If I have to build another sandcastle, get splashed in the pool or dig one more hole on the beach, I may just scream (and not for ice cream). I love spending time with my kids, but after two full months of beach, sun, beach, pool, pool, sun, playground, I was looking to get out from under that flaming ball in the sky and get indoors with my men. So I thought, “Aviation Museum!”
Actually, I didn’t. The thought of going to see dusty old planes was slightly less than intriguing for me. I’m a girl. I like pretty, shiny new stuff, preferably with a little glitter thrown in. But I’m a girl with two little boys, and sometimes you gotta take one for the team. So after my editor suggested it, I scooped up my boys, got in the car, blasted the glorious air conditioning and started to drive.
We headed to the only place I know of around these parts where you can find a UN1 Helicopter, a Bird Dog, a PT-17 Stearman, an F-14 Tomcat, an HH-52A Seaguard Helicopter, an A-4 Skyhawk and several more impressive aircrafts all under one roof.
The Naval Air Station Wildwood (NASW) Aviation Museum in Rio Grande is only about 10 minutes from any place in Cape May. This seriously cuts down on the “are we there yets.” A blessing if you’re a parent. The aircrafts come to the museum through donations and loans and each one has an accompanying sign with the name and a little info so you can really get your geek on.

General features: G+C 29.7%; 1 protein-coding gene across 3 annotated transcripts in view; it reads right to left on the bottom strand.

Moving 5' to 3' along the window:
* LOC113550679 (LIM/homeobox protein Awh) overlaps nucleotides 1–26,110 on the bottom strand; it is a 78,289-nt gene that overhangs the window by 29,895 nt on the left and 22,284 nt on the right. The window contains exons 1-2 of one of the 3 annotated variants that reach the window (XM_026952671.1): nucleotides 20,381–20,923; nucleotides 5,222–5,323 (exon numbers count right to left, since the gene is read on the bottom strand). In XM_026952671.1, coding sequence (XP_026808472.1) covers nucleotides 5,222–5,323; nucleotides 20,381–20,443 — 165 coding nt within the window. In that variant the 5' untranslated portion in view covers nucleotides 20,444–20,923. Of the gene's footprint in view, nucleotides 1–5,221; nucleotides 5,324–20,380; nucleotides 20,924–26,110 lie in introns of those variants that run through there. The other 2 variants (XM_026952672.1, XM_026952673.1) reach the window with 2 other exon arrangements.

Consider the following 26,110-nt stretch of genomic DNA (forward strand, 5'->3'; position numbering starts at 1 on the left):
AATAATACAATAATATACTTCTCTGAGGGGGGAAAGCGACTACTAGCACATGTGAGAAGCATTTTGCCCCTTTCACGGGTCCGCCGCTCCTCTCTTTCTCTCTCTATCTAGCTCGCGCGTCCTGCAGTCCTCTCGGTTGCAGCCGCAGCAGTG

Let’s rewind a bit: I’ve been to the Aviation Museum for the amazing Feasting on History event held every May where the hangar is emptied to accommodate the 500+ people, tables, food and wine. The space has always been impressive and that’s without any planes in it. It’s big – two football fields in size – and really tall. The hangar doors slide completely open and have rows of windows that let in good light. I’d expect nothing less from the largest wooden hangar east of the Mississippi.
Having been there a few times, I figured I wasn’t the normal newbie and wouldn’t go all “ooh and ahh” over the museum. After we parked and entered the glass door all the way off to the right of the hangar, we walked through the hall and were greeted by old newspaper headlines such as Japan Accepts and old wartime ads like We Can Do It with the iconic woman making a muscle. There were tons of Life Magazine wartime covers to take in too. Anyone interested in World War II and/or aviation will love this place. The NASW was operated by the Navy between 1943 and 1945 to train thousands of Navy pilots and aircrews, so it’s steeped in crucial American history. Today it’s on the New Jersey and National Registers of Historic Places at the National Significance Level.
When we made it through to the main section of the hangar (you have to enter through the gift shop), all three of us stood there for at least 30 seconds as we allowed our brains to process what we were seeing.
Planes and helicopters of all shapes, sizes, and colors, missiles, bombs, and even a Jeep were laid out in front of us in staggering stature. Despite my earlier presumption, there were three voices oohing and ahhing.